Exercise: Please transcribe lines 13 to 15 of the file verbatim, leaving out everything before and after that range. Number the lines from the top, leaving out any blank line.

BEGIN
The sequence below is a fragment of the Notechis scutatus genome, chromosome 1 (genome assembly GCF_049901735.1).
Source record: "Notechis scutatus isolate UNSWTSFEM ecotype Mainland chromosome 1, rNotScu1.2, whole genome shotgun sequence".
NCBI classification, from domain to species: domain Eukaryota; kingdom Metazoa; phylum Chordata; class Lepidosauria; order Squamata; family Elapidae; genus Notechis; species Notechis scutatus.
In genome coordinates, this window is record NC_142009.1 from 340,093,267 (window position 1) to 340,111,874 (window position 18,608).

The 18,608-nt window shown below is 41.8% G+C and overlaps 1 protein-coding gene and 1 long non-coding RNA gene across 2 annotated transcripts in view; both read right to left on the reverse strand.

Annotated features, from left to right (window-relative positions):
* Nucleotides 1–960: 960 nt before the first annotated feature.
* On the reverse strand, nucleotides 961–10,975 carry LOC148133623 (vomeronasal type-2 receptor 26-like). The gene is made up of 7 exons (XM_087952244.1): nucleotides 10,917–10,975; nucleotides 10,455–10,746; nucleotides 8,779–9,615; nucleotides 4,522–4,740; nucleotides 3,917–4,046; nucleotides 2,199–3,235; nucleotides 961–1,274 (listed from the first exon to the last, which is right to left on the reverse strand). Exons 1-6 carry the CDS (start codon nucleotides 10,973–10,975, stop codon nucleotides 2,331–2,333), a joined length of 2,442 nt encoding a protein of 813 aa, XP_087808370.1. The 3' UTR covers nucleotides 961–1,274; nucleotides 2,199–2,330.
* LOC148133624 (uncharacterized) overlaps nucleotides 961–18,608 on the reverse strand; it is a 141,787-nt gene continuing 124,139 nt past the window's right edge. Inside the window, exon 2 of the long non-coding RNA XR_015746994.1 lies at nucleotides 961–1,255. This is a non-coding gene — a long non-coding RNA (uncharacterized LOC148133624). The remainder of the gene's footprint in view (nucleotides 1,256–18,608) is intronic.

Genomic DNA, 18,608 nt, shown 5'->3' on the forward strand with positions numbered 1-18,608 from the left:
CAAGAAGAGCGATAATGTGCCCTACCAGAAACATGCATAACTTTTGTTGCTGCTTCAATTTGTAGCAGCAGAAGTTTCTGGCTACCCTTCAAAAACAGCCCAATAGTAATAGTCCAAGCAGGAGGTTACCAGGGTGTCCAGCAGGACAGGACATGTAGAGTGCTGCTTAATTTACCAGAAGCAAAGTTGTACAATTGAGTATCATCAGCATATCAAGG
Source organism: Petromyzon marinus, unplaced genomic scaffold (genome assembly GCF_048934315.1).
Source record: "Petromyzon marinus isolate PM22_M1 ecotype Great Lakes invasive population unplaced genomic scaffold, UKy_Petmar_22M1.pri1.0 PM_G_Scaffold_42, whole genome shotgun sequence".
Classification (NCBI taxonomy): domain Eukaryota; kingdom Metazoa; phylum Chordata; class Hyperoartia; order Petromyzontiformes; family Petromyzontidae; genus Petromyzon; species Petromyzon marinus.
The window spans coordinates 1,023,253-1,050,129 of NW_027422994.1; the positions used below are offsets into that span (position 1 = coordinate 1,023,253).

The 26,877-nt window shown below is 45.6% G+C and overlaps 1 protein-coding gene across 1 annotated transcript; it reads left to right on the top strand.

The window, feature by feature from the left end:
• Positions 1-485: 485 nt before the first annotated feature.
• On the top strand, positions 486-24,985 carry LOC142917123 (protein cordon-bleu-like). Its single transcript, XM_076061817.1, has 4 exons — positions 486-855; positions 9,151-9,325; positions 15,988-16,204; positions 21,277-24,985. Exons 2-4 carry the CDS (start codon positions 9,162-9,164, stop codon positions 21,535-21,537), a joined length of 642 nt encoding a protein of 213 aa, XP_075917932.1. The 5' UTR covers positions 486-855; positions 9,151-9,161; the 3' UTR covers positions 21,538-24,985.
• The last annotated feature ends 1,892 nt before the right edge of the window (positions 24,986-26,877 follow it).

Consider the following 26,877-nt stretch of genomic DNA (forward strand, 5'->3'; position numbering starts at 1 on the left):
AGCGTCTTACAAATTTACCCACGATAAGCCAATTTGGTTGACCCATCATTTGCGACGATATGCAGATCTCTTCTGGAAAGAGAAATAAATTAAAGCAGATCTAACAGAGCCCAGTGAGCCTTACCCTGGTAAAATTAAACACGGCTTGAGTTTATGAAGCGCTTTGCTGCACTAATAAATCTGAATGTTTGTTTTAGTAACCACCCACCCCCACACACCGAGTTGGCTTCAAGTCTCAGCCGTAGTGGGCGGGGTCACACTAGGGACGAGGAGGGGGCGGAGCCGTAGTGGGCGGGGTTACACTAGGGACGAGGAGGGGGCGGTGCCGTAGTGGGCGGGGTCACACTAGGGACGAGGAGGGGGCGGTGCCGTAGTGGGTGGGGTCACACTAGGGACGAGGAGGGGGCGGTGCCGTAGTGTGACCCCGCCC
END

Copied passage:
Source record: "Petromyzon marinus isolate PM22_M1 ecotype Great Lakes invasive population unplaced genomic scaffold, UKy_Petmar_22M1.pri1.0 PM_G_Scaffold_42, whole genome shotgun sequence".
Classification (NCBI taxonomy): domain Eukaryota; kingdom Metazoa; phylum Chordata; class Hyperoartia; order Petromyzontiformes; family Petromyzontidae; genus Petromyzon; species Petromyzon marinus.
The window spans coordinates 1,023,253-1,050,129 of NW_027422994.1; the positions used below are offsets into that span (position 1 = coordinate 1,023,253).